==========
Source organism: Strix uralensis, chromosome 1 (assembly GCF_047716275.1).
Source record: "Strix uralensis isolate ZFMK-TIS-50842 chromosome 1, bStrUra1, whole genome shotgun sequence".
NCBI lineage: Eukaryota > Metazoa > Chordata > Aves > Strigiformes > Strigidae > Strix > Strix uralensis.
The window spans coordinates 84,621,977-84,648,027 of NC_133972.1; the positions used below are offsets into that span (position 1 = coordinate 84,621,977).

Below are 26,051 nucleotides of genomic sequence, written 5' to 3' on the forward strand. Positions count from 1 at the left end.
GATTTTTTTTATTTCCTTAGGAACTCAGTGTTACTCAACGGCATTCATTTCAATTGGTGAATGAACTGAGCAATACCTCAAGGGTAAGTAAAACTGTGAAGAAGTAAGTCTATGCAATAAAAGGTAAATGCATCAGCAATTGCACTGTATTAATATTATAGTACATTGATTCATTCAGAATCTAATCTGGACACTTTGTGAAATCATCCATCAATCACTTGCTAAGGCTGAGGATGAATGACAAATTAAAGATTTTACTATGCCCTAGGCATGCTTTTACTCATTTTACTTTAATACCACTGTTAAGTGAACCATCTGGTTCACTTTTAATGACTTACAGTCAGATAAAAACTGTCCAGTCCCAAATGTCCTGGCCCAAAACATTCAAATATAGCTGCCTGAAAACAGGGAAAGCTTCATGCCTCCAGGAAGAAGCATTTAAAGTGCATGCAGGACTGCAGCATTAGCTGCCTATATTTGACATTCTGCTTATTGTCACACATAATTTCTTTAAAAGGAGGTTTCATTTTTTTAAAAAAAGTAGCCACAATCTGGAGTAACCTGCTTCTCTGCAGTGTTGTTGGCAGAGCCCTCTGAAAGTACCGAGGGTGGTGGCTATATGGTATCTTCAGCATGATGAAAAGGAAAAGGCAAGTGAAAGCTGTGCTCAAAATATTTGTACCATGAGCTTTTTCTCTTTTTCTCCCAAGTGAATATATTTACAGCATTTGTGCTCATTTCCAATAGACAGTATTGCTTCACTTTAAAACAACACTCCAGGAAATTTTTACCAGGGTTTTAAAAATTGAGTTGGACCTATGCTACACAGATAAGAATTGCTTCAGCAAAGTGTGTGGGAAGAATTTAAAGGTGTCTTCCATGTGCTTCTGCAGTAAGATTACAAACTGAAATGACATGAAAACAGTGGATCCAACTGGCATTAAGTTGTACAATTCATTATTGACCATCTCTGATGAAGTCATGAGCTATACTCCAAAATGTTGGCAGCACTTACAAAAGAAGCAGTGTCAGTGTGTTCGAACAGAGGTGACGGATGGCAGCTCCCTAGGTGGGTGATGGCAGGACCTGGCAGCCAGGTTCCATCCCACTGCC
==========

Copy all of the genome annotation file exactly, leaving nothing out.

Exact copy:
Source organism: Strix uralensis, chromosome 1 (assembly GCF_047716275.1).
Source record: "Strix uralensis isolate ZFMK-TIS-50842 chromosome 1, bStrUra1, whole genome shotgun sequence".
NCBI lineage: Eukaryota > Metazoa > Chordata > Aves > Strigiformes > Strigidae > Strix > Strix uralensis.
The window spans coordinates 84,621,977-84,648,027 of NC_133972.1; the positions used below are offsets into that span (position 1 = coordinate 84,621,977).

Below are 26,051 nucleotides of genomic sequence, written 5' to 3' on the forward strand. Positions count from 1 at the left end.
GATTTTTTTTATTTCCTTAGGAACTCAGTGTTACTCAACGGCATTCATTTCAATTGGTGAATGAACTGAGCAATACCTCAAGGGTAAGTAAAACTGTGAAGAAGTAAGTCTATGCAATAAAAGGTAAATGCATCAGCAATTGCACTGTATTAATATTATAGTACATTGATTCATTCAGAATCTAATCTGGACACTTTGTGAAATCATCCATCAATCACTTGCTAAGGCTGAGGATGAATGACAAATTAAAGATTTTACTATGCCCTAGGCATGCTTTTACTCATTTTACTTTAATACCACTGTTAAGTGAACCATCTGGTTCACTTTTAATGACTTACAGTCAGATAAAAACTGTCCAGTCCCAAATGTCCTGGCCCAAAACATTCAAATATAGCTGCCTGAAAACAGGGAAAGCTTCATGCCTCCAGGAAGAAGCATTTAAAGTGCATGCAGGACTGCAGCATTAGCTGCCTATATTTGACATTCTGCTTATTGTCACACATAATTTCTTTAAAAGGAGGTTTCATTTTTTTAAAAAAAGTAGCCACAATCTGGAGTAACCTGCTTCTCTGCAGTGTTGTTGGCAGAGCCCTCTGAAAGTACCGAGGGTGGTGGCTATATGGTATCTTCAGCATGATGAAAAGGAAAAGGCAAGTGAAAGCTGTGCTCAAAATATTTGTACCATGAGCTTTTTCTCTTTTTCTCCCAAGTGAATATATTTACAGCATTTGTGCTCATTTCCAATAGACAGTATTGCTTCACTTTAAAACAACACTCCAGGAAATTTTTACCAGGGTTTTAAAAATTGAGTTGGACCTATGCTACACAGATAAGAATTGCTTCAGCAAAGTGTGTGGGAAGAATTTAAAGGTGTCTTCCATGTGCTTCTGCAGTAAGATTACAAACTGAAATGACATGAAAACAGTGGATCCAACTGGCATTAAGTTGTACAATTCATTATTGACCATCTCTGATGAAGTCATGAGCTATACTCCAAAATGTTGGCAGCACTTACAAAAGAAGCAGTGTCAGTGTGTTCGAACAGAGGTGACGGATGGCAGCTCCCTAGGTGGGTGATGGCAGGACCTGGCAGCCAGGTTCCATCCCACTGCC